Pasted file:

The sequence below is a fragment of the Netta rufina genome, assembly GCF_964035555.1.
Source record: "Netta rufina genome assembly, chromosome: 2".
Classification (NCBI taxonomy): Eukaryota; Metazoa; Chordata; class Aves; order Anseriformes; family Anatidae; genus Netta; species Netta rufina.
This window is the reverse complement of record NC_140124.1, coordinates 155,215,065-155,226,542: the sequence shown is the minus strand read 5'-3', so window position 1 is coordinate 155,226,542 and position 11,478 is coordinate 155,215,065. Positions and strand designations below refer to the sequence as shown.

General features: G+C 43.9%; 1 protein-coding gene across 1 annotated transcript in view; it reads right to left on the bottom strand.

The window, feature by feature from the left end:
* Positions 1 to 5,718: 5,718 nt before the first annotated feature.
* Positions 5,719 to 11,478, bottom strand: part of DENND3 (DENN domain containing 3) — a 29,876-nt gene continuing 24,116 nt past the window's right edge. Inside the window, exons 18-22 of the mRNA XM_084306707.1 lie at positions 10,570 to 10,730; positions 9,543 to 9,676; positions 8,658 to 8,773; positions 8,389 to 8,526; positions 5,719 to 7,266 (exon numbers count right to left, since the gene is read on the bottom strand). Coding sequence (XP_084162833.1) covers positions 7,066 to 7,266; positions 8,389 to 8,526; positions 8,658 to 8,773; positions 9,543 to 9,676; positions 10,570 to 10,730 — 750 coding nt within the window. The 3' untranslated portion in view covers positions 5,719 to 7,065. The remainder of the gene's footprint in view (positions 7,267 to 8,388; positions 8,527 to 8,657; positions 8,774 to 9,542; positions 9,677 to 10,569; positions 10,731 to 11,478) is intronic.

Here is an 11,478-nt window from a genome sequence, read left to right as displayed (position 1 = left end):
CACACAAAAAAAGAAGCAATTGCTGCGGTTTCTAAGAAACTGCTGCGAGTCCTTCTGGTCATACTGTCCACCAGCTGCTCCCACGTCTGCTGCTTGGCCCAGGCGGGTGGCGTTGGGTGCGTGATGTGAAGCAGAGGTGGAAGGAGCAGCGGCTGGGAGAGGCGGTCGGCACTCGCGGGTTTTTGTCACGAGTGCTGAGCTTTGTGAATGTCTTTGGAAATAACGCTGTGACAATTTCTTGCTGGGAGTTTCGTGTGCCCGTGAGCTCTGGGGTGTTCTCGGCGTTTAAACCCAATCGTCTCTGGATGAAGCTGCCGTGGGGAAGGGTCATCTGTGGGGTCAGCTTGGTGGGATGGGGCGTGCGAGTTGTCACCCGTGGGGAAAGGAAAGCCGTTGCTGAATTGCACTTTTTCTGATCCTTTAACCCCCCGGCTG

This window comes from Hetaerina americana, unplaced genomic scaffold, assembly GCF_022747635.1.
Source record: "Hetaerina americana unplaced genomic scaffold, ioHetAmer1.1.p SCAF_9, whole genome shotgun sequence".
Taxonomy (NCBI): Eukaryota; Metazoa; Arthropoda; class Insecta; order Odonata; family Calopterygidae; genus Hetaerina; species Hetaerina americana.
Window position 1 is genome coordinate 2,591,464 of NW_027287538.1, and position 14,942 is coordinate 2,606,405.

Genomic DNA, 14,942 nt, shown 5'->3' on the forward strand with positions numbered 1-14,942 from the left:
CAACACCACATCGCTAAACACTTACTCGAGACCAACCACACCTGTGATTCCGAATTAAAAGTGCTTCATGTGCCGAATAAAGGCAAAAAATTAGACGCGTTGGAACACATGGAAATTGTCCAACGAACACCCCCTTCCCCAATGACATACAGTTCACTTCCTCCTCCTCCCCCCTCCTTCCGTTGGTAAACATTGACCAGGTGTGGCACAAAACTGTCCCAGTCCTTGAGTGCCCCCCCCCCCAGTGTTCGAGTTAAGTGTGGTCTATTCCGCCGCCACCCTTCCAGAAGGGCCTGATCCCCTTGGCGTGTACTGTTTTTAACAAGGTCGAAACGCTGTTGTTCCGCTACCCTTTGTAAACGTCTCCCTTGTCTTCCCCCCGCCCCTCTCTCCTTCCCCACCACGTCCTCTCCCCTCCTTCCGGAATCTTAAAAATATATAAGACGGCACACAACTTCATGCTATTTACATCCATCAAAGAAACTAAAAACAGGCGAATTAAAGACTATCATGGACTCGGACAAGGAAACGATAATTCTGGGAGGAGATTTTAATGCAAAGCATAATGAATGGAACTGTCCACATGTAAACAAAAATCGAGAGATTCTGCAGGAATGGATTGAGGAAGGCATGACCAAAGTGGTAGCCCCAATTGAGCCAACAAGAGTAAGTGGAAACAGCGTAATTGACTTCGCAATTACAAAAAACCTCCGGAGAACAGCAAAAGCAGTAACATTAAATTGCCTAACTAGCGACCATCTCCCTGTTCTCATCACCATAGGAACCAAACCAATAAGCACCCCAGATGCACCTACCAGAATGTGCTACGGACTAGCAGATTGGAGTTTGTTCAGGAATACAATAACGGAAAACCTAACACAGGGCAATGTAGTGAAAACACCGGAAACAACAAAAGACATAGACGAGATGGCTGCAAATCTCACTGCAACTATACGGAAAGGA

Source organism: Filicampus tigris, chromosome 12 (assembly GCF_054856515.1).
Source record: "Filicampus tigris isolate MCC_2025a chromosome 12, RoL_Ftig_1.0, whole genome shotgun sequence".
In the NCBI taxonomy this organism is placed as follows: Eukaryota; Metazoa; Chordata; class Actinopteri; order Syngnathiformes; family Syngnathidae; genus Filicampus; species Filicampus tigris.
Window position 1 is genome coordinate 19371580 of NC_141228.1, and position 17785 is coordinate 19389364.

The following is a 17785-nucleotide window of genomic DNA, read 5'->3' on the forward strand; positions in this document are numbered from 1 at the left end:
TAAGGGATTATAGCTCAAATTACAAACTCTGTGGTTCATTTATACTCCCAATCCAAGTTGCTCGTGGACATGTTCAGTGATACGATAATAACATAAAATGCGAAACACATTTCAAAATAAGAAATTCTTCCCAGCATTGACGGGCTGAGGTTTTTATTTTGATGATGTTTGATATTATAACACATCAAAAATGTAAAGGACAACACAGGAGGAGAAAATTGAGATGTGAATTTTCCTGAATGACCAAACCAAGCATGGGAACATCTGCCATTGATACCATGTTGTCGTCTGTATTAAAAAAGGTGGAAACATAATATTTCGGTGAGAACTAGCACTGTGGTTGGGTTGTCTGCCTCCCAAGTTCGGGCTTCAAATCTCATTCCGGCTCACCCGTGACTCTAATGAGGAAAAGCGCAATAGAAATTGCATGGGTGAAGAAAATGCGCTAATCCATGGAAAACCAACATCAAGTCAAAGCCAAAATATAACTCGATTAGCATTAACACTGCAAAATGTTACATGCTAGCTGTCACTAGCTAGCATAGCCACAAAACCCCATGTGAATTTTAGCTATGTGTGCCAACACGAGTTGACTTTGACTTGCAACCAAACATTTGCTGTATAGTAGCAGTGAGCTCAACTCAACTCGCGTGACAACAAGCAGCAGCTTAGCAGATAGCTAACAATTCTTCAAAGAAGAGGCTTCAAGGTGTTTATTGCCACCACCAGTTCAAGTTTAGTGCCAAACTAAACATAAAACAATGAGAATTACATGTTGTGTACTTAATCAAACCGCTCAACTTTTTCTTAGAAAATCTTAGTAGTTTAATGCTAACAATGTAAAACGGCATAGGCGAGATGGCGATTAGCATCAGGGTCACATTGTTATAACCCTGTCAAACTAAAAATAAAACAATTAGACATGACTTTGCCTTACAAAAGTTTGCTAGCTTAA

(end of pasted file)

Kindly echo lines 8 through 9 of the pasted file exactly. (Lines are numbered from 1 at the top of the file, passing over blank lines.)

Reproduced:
* Positions 5,719 to 11,478, bottom strand: part of DENND3 (DENN domain containing 3) — a 29,876-nt gene continuing 24,116 nt past the window's right edge. Inside the window, exons 18-22 of the mRNA XM_084306707.1 lie at positions 10,570 to 10,730; positions 9,543 to 9,676; positions 8,658 to 8,773; positions 8,389 to 8,526; positions 5,719 to 7,266 (exon numbers count right to left, since the gene is read on the bottom strand). Coding sequence (XP_084162833.1) covers positions 7,066 to 7,266; positions 8,389 to 8,526; positions 8,658 to 8,773; positions 9,543 to 9,676; positions 10,570 to 10,730 — 750 coding nt within the window. The 3' untranslated portion in view covers positions 5,719 to 7,065. The remainder of the gene's footprint in view (positions 7,267 to 8,388; positions 8,527 to 8,657; positions 8,774 to 9,542; positions 9,677 to 10,569; positions 10,731 to 11,478) is intronic.

Here is an 11,478-nt window from a genome sequence, read left to right as displayed (position 1 = left end):